Home > tools and resources > Archiving a site using httrack

Archiving a site using httrack

Recently someone asked me to help them archive a site.  They had lots of personal stories, pictures, scanned copies of kids school work, and so on that they wanted to preserve, but not necessarily on an active web site.  Basically they wanted an electronic scrap book they could keep for the future.  The site was using Drupal, and almost all of it was protected by passwords using a Drupal style posted form for logins.  The site was also not using rewrites on the URLs, so pages looked like index.php?q=node/125 and index.php?q=logout

My first thought was to just wget the site using the mirror and preserve cookies options.  The main problem with that approach is that one of the early links that wget followed was the Logout link on the main menu, so I’d get three or four pages into the site and then just get a bunch of “403 Forbidden” messages.  wget’s exclusion arguments didn’t help, because they aren’t usable on the query string, and that’s where the logout part of the link was located.

Fortunately, httrack did the trick.  At first I had decided not to use httrack because the help says that to work with sites that have logins you need to go through a process that involves setting your browser’s proxy settings, and I found the interface annoying.  Those complaints are not a huge deal, but I didn’t really want to bother.  As it worked out, I didn’t need to.

I got what I needed using the command line version of httrack, and I didn’t use the proxy workaround at all.  I logged into the web site in firefox, copied the session ID from the cookie in firefox, and put it in the cookie.txt file for httrack to use.  The cookies.txt file is documented here: http://httrack.kauler.com/help/Cookies
Its the same layout as wget uses for the same file, so I was actually able to use the file wget had created when I tried using it, and all I had to do was change the session ID.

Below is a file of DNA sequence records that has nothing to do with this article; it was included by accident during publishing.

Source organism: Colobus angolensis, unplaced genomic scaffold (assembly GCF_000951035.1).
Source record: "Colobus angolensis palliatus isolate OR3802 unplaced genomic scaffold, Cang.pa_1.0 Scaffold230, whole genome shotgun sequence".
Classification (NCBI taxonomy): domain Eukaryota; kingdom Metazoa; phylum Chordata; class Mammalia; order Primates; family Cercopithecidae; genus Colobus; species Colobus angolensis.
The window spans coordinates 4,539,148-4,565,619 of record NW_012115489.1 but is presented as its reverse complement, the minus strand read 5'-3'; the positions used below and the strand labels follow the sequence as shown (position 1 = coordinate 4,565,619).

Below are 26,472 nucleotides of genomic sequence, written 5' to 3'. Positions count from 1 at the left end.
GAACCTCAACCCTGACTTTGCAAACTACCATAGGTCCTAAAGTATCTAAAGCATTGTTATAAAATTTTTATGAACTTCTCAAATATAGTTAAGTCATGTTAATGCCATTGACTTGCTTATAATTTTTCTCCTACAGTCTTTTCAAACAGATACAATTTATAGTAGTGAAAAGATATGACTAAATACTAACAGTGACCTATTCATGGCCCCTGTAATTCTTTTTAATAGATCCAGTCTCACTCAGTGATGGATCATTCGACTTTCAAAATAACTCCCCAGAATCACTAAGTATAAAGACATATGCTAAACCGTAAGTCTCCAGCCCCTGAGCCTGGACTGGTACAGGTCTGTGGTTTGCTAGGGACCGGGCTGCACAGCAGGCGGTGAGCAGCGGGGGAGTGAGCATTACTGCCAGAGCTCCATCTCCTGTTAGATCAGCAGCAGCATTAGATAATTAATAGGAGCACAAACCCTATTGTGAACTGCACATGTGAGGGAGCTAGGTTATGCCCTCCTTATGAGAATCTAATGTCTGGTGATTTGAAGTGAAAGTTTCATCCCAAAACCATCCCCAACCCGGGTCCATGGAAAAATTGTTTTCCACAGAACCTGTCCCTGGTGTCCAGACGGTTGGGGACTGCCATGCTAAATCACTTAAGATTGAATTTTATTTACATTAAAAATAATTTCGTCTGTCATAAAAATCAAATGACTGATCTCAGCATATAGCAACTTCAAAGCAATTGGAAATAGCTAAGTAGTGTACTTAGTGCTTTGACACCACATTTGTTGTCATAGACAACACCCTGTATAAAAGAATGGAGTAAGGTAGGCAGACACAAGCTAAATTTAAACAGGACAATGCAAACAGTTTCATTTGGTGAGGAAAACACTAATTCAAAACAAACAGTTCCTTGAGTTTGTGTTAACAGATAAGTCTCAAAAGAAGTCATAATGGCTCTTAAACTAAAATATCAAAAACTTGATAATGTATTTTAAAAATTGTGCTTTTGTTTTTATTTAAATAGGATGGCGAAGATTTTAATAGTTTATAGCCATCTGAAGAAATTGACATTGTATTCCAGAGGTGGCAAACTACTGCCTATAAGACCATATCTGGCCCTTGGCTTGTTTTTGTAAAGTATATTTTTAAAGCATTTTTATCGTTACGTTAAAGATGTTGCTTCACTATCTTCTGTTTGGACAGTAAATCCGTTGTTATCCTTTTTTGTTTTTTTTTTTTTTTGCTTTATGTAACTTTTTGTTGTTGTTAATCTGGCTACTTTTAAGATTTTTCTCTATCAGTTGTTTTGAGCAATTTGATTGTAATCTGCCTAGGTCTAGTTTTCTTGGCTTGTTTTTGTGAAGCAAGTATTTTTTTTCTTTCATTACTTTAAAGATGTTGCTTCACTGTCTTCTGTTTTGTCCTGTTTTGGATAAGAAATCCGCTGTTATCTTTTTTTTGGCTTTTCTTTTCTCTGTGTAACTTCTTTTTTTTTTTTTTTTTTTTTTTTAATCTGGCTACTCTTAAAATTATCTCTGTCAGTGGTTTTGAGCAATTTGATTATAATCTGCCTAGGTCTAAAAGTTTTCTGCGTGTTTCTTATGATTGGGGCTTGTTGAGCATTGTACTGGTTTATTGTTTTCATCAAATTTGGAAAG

The line in the cookie.txt file looked like this:

example.com        FALSE   /       FALSE   1999999999      PHPSESSID       1f85edbfc2db8e20af20489f7fb7b417

Obviously the session ID for each session is going to be different.   Although I used the file I already had, it would be easy to create this file by hand.

Then I ran httrack, omitting some of the links, and it grabbed the site nicely.

httrack “http://example.com” -O “./example.com” -v ‘-*logout*’ ‘-*edit*’ ‘-*user*’

That tells httrack to fetch http://example.com, place the resulting files at ./example.com, be verbose in its output, and omit any URL’s that included logout, edit, or user in them.  What this does better than wget is that it will omit any URL that matches the exclusions, even if they are in the query string.  wget only lets you exclude based on the directory, domain, or file name.

Overall, I found httrack did a very good job.  The naming of the files that resulted was cleaner than wget produces, at least for my purposes.  My only complaint about httrack was that although there’s plenty of documentation (if you count the information on httrack.kauler.com), it was hard to find what I needed.

Categories: tools and resources
  1. December 19, 2010 at 1:05 am

    Exactly what I was looking for. Thanks so much for this post and keep writing excellent articles like this.

  2. December 31, 2011 at 2:22 am

    Excellent post, thank you very much! This is perfect for me.

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